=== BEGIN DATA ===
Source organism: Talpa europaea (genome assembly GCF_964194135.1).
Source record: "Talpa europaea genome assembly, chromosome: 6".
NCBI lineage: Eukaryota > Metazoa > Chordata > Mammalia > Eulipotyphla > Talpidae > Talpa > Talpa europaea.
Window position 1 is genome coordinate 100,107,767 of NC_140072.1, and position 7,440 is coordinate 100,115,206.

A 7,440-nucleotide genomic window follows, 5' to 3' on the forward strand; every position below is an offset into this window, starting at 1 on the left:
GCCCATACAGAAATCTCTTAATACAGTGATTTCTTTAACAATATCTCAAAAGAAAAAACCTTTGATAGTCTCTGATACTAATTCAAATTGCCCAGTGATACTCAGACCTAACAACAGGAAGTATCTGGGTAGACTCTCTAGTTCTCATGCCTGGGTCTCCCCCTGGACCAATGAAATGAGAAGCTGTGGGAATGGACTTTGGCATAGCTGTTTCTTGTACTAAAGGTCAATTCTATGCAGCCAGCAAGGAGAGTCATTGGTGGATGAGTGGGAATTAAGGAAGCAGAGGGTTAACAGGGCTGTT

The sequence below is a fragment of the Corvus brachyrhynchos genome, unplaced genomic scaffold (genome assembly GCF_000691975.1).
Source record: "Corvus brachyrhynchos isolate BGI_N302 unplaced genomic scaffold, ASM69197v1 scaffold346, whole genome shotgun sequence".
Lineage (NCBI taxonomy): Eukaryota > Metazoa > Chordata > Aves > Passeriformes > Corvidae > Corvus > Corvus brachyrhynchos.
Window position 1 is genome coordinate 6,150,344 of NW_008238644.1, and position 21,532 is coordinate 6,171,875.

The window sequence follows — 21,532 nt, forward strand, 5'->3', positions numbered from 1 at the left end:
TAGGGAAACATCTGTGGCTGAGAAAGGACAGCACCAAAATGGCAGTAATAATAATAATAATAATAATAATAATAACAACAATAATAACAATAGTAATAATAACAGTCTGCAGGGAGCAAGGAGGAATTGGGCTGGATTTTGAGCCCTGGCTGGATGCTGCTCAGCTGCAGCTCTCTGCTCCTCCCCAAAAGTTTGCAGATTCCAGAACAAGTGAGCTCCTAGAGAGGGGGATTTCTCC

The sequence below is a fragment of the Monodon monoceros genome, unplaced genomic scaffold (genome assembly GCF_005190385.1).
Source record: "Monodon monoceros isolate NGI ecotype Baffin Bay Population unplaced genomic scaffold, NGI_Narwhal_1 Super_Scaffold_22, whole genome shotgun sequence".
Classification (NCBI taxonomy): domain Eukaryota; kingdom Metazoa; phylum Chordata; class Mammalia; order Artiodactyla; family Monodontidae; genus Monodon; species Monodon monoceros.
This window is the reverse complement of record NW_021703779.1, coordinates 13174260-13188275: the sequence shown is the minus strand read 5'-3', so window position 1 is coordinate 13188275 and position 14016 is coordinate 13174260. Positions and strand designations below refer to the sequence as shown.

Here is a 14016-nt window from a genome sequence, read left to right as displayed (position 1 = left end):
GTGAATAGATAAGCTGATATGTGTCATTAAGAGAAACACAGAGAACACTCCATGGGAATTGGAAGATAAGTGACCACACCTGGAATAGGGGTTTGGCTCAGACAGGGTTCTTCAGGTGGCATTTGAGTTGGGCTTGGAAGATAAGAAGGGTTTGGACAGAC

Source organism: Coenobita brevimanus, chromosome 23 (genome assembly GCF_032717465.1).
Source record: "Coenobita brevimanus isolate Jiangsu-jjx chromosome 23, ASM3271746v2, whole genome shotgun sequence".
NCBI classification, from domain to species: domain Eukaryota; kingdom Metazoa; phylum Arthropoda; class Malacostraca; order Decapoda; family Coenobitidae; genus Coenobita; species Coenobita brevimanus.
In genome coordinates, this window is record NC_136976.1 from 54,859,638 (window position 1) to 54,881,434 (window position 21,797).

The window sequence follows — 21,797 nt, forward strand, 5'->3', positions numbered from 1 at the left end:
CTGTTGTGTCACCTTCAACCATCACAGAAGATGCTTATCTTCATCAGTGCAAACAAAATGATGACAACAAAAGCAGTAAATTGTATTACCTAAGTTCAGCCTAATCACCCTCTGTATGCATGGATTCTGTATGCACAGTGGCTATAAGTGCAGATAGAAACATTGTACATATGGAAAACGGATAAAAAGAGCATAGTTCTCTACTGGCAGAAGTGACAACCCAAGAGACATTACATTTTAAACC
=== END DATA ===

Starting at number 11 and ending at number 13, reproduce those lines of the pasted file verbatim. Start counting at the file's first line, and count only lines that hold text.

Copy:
The window sequence follows — 21,532 nt, forward strand, 5'->3', positions numbered from 1 at the left end:
TAGGGAAACATCTGTGGCTGAGAAAGGACAGCACCAAAATGGCAGTAATAATAATAATAATAATAATAATAATAACAACAATAATAACAATAGTAATAATAACAGTCTGCAGGGAGCAAGGAGGAATTGGGCTGGATTTTGAGCCCTGGCTGGATGCTGCTCAGCTGCAGCTCTCTGCTCCTCCCCAAAAGTTTGCAGATTCCAGAACAAGTGAGCTCCTAGAGAGGGGGATTTCTCC

The sequence below is a fragment of the Monodon monoceros genome, unplaced genomic scaffold (genome assembly GCF_005190385.1).